Tennessee DOT public survey shows generally positive views

News AASHTO Journal November 02, 2006
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The Tennessee Department of Transportation (TDOT) recently made public the results of a customer satisfaction survey it conducted in July, with the goals of assessing TDOT's overall performance and identifying transportation priorities--short-term and long-term--for the department. The survey was mailed to 6,000 Tennesseans, of who more than 2,000 responded--with largely positive responses.

Gov. Phil Bredesen said the survey results show the department has done a "tremendous" job "building better relationships with the public, along with building some of the best roadways in the nation."

The TDOT Customer Service Satisfaction Survey identified several key strengths for the department and key areas that the citizens and lawmakers felt the department needs to focus on moving forward.

Based on the results of the survey, the following four issues were the top priorities identified by both residents and elected officials for TDOT attention over the next two years: repairing or maintaining existing highways and keeping road surfaces in good condition; improving visibility of striping by night and in wet weather; improving roadway surface drainage during storms; and relieving congestion in urban areas.

Other priorities identified include improving lighting at highway interchanges in urban areas, developing dedicated lanes for trucks and additional passing lanes on highways, adding shoulders to highways that do not have them, and increasing the availability of non-highway modes of transportation.

Among responses to the survey's questions:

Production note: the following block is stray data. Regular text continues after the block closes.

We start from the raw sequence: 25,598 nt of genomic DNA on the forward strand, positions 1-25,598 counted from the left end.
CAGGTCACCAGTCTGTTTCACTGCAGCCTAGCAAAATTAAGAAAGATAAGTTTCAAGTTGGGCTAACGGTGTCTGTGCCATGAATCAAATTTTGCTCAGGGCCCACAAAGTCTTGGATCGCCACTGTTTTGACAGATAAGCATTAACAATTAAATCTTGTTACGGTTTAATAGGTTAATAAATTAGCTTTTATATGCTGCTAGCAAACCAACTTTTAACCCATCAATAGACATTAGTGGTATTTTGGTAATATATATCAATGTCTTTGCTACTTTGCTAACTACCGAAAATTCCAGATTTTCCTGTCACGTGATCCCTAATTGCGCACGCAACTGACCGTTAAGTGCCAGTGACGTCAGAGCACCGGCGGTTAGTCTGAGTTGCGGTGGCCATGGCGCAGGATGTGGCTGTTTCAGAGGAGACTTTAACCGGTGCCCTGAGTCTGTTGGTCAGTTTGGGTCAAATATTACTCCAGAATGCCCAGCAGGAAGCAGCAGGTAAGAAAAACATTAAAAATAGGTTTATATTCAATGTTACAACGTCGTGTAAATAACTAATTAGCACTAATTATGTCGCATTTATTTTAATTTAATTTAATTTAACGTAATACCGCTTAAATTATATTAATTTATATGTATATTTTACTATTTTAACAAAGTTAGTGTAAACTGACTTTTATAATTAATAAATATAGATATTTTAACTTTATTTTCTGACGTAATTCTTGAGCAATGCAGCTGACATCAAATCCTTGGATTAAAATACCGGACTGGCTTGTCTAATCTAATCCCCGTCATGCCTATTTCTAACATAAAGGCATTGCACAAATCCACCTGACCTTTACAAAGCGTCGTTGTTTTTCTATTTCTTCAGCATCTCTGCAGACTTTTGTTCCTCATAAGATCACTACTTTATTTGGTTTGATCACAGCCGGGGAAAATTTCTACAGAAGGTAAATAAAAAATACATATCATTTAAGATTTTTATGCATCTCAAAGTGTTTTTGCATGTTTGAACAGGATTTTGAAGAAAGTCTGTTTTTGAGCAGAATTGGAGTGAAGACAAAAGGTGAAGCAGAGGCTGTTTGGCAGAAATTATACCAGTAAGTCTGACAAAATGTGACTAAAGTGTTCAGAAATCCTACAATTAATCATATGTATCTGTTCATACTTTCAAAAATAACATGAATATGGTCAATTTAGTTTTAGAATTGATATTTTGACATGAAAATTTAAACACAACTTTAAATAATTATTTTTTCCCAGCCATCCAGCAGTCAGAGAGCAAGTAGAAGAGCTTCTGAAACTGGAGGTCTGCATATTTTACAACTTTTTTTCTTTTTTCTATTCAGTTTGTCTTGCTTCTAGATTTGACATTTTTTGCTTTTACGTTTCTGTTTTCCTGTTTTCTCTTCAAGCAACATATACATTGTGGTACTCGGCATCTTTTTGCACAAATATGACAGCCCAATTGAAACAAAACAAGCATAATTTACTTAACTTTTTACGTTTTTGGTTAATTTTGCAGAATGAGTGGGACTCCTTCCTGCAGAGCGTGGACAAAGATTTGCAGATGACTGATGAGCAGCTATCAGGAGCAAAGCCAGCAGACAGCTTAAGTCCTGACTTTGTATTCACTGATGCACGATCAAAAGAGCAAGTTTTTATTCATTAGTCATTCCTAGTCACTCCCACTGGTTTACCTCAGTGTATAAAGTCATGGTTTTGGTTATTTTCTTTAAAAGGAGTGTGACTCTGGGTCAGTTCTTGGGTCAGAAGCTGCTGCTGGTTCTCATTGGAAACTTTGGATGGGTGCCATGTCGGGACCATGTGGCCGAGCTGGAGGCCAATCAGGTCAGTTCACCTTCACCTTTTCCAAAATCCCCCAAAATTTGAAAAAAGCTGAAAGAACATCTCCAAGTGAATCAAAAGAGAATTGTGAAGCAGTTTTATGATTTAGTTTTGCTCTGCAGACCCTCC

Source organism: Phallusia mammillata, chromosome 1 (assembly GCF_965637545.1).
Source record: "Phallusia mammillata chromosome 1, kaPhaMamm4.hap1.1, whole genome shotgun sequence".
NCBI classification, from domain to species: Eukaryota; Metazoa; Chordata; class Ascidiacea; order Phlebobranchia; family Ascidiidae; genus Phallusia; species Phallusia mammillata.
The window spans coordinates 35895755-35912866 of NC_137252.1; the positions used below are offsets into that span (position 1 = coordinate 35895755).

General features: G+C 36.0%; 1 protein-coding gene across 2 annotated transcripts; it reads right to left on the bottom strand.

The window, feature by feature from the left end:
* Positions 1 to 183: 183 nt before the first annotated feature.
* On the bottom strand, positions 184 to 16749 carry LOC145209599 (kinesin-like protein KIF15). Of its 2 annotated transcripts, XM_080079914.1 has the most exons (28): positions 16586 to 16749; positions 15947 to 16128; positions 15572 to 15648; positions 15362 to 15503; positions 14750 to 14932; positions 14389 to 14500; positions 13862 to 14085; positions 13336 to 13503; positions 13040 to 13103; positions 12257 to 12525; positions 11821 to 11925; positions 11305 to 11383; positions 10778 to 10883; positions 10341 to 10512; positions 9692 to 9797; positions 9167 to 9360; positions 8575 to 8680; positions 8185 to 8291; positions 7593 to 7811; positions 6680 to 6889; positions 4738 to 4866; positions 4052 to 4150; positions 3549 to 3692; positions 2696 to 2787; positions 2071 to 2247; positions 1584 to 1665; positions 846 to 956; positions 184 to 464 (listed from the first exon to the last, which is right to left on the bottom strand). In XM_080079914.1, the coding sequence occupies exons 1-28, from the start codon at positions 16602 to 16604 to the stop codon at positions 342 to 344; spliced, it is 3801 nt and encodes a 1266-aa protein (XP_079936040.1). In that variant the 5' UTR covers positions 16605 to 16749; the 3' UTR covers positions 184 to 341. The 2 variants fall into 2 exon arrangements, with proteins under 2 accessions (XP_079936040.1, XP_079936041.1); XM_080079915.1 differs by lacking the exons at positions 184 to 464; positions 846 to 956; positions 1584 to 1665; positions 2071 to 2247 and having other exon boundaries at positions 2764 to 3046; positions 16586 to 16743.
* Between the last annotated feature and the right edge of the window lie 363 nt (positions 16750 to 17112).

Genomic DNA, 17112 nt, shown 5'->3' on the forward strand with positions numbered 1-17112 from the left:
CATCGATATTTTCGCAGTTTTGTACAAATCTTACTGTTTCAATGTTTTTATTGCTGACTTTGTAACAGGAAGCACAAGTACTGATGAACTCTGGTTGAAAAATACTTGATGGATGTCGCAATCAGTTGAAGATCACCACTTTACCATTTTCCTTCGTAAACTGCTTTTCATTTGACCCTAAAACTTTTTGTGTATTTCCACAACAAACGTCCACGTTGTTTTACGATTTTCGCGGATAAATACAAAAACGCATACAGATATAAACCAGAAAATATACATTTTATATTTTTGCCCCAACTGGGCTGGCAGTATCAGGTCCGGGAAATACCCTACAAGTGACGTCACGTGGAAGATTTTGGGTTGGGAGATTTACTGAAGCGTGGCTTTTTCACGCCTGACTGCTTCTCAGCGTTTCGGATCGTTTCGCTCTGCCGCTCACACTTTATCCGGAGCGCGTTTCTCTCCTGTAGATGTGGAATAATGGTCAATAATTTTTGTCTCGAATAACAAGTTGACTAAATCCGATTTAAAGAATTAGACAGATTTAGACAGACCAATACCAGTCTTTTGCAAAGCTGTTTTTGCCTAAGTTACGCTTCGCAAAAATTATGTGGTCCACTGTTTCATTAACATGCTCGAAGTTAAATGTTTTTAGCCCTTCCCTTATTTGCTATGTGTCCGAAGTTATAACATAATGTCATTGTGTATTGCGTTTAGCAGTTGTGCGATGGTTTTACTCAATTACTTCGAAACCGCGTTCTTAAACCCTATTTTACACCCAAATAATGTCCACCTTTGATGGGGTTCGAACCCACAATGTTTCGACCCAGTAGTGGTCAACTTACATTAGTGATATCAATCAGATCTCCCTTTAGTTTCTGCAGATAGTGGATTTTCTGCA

• 72% of residents surveyed and 84% of public officials polled said they were satisfied with TDOT maintenance on Interstates. Dissatisfaction in that area was expressed by 8% of residents polled and 4% of public officials;

• A majority of respondents said TDOT is moving in the right direction, and a majority indicated that they trust TDOT officials to make good decisions;

• 31% of residents polled and 49% of public officials surveyed thought funding for transportation in Tennessee should be increased. Such funding should be reduced, according to 3% of residents and 1% of public officials surveyed; and

• More than 70% of residents and elected officials thought that TDOT is doing a good job of addressing environmental considerations when planning and building transportation projects.

"Everyone knows TDOT builds great roadways, but we also want to build great relationships with the communities we serve," said TDOT Commissioner Gerald Nicely. "I am pleased to see that the citizens have recognized and appreciate our efforts to be a more community-oriented agency."

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